Give Life To Your Story: People Listen to People Who Listen (So Always Listen First)

23 Jan 2020 Mike Green
Mike Green is the Executive Director of Tuscaloosa Youth For Christ. He and his wife, Laura, have two grown kids, a son-in-law, daughter-in-law, and two amazing grandkids. You can reach Mike at mike@tuscaloosayfc.com. Mike Green is the Executive Director of Tuscaloosa Youth For Christ. He and his wife, Laura, have two grown kids, a son-in-law, daughter-in-law, and two amazing grandkids. You can reach Mike at mike@tuscaloosayfc.com. Mike Green

I have so much to say. And honestly, I love to hear myself talk. But on this particular day, I could tell that Devon had heard enough. Devon and I had been talking about the problems of the world, and how we might solve them. Our conversation ranged from rude drivers to racial reconciliation and even conflict in our own homes. I thought we had each had an equal share of the “talking time” when I realized that Devon had grown quiet as I continued to make my pronouncements.  

The problem was, once I got rolling, it was hard to find the exit lane. So, even though I knew I needed to shut my mouth I couldn’t seem to wrap up my point. I somehow tried to extricate from this awkward moment with, you guessed it, more words. Devon’s eyes glazed over. I was embarrassed. Has this ever been you?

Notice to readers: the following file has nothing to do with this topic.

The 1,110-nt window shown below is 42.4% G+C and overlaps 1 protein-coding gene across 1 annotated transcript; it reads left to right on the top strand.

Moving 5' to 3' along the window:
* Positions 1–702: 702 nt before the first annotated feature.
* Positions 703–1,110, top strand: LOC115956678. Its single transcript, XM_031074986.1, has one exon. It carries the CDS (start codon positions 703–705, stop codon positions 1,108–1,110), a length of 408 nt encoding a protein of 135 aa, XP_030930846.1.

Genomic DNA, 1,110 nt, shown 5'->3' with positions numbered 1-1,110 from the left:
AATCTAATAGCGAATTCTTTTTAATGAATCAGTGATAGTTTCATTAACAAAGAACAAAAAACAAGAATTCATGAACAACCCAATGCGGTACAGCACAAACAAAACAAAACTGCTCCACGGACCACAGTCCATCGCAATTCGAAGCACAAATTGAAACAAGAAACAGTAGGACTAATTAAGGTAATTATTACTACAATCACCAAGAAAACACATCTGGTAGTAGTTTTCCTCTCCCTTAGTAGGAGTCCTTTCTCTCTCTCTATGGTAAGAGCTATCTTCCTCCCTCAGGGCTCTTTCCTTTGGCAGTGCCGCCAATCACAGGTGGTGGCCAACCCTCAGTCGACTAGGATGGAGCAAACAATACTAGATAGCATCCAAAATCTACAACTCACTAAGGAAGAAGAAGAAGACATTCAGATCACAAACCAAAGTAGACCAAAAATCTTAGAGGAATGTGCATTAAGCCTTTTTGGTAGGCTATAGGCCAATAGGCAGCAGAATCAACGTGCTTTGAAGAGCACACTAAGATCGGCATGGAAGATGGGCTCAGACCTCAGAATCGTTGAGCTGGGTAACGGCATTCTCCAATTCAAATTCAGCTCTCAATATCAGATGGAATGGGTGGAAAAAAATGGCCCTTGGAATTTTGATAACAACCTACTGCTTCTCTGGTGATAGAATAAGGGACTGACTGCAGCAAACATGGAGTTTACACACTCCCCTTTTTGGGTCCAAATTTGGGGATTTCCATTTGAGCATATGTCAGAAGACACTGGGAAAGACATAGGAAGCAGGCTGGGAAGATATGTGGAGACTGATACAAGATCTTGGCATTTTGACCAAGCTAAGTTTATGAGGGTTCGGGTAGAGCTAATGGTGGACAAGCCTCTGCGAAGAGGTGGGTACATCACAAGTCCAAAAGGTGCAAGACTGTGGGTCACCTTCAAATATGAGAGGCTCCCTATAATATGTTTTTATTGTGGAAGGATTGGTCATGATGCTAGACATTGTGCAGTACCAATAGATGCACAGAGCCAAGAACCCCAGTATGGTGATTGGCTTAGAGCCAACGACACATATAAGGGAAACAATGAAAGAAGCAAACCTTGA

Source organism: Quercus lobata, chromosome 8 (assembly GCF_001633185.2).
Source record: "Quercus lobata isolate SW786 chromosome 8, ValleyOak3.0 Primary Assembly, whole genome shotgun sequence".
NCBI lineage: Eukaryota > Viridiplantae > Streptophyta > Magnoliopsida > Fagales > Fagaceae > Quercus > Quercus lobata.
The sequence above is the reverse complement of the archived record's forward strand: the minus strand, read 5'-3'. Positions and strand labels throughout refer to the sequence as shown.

In a world with more words than any of us could ever consume, I think many of our societal ills would be solved if each of us were able to just listen. If you’re like me, you’ve heard this all before. You know the old adage “people listen to people who listen.”  I have been told also that God gave us two ears and one mouth, so we should listen twice as much as we talk. We all know this, right? But do we live by these principles?  

For me, I can (at times) be on my best behavior. When I’m meeting with someone I highly respect and want to make the very best impression on, I make a conscious effort to listen. But somehow, in my familiar relationships, those people I am closest to, I get lazy and revert to being the blabbermouth. So, I realize I have the skills to do exactly what I propose but, out of a lack of self-discipline, I fall into old habits. I know how to do. I just don’t do it.  

For those of you like me, I do believe that much of our over-talking tendencies are merely poor habits. So, let me suggest a few strategies for us both to employ. And yes, I am talking to myself. You know how I like to talk.  

First, let the other person talk first. No matter how funny of a story you have, the frustration you want to unload, or interesting insight you have been pondering, let them talk. Lean in as many business books suggest. Let them know you are listening. Repeat a portion of what you’ve heard, so they know you are getting it. Look them in the eye. Smile (if appropriate). Then, do this: Ask permission before you speak. “May I share something I’ve been thinking?” “Would you be interested in hearing a funny story?” Or give just a few words of introduction and see if they have an interest. “I’ve had a bad day.” If they ask for more, give it. If they don’t, was it really that important?  

Look forward to seeing you soon. And if we are both taking my advice, it may begin with a long awkward silence. But I think that would be okay.  

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Druid City Living (DCL) is Tuscaloosa, Alabama's premier community newspaper, covering the great people, places and activities of the area.

 

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